QUEENSBURY — There are only two months left on the nearly two-year long capital project at Queensbury High School dubbed “Legacy 2020.”
The school is once again closed for the summer while crews go to work on refurbishing large sections of the building.
The project is on-time and on-budget, according to Queensbury Union Free School District Superintendent Doug Huntley and Director of Facilities and Operations Rob Chapman who presented progress on the project at a Board of Education meeting Monday evening.
On an earlier tour of the site, Chapman credited all who participated in the multi-year planning process which sought input from teachers, students, administrators and the Board of Education.
“I really have to applaud everyone who participated and the engineers who planned and designed around what everyone said they wanted,” Chapman said. “They asked all the right questions and understood the answers.”
The project was approved by voters in 2016 and will be almost entirely complete by the time students return in September barring a few areas that are not integral to school programs that will wrap up later in the fall.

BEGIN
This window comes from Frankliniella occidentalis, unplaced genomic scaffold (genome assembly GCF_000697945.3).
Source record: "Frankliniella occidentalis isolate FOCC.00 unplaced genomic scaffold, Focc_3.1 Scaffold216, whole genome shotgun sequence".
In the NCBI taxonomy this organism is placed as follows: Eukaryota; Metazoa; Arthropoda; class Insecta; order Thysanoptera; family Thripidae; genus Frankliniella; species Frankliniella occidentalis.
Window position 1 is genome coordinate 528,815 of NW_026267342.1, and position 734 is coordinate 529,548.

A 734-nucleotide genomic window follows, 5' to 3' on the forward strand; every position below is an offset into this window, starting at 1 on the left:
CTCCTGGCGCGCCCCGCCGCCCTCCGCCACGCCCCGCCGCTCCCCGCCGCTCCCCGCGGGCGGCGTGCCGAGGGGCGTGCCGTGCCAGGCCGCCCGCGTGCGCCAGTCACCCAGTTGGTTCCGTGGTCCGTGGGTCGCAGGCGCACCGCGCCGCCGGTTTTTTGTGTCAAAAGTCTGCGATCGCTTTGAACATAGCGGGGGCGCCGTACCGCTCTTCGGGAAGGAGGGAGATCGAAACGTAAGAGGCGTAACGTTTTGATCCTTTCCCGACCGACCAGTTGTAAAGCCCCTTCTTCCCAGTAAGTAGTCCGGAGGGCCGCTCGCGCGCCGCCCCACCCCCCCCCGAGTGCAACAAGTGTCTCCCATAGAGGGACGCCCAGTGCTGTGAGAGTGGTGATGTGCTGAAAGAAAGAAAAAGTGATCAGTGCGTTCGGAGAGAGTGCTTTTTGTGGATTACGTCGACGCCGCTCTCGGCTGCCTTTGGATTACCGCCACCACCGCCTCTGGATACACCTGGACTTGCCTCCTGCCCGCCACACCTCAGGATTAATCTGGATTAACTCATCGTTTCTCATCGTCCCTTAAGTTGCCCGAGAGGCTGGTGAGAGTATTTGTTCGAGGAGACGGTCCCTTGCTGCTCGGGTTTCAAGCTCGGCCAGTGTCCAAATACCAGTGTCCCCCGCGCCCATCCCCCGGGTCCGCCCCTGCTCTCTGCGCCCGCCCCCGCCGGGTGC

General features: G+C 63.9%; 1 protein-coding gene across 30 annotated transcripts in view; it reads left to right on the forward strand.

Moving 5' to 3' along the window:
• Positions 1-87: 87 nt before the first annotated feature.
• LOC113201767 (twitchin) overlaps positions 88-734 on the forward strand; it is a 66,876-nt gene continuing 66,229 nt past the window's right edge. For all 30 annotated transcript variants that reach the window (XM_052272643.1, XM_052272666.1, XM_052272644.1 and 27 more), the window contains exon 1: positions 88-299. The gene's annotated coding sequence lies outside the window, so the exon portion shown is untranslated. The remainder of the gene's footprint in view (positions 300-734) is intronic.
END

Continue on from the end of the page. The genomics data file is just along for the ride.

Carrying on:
Last summer’s progress included a new gymnasium, redesigned art spaces and new technology integration with the overarching principle of collaboration undergirding the entire project.
Work this summer will revolve around the front entrance, media center, guidance office and parking lots off Aviation Road.
The traditional academic east wing has sections for STEM and the humanities, with the center being a technology center that is easily accessible by both.
Huntley said technology plays such an integral role in all aspects of life that every subject needed easy access to bring ideas to a shared maker’s space based on Project Lead the Way, a national non-profit that develops hands-on problem-solving curriculum, standards.
In addition to the academic rationale behind the redesign, corridors have received new windows and thicker walls to improve insulation and new lighting systems that adjust to natural light to save on energy costs going forward, according to Huntley.
Huntley said new gymnasium also makes as much of natural light as possible and will not need internal lighting on most days. The 320-seat gym will be used primarily by the volleyball and wrestling teams and the original gym will remain the main site for basketball.
Huntley and Chapman also discussed renovations to the school’s auditorium, which have been slotted in for next summer. Chapman said the space is used for the majority of the year, making the logistics of closing it for four months difficult.
Money was set aside for auditorium, but officials were cautious with the funds in case any unexpected expenses cropped up during the main projects. Huntley said more would be available than initially suspected, meaning the scope of auditorium renovations could be expanded slightly going forward.
Samuel Northrop is the education reporter for The Post-Star. He can be reached at email@example.com.
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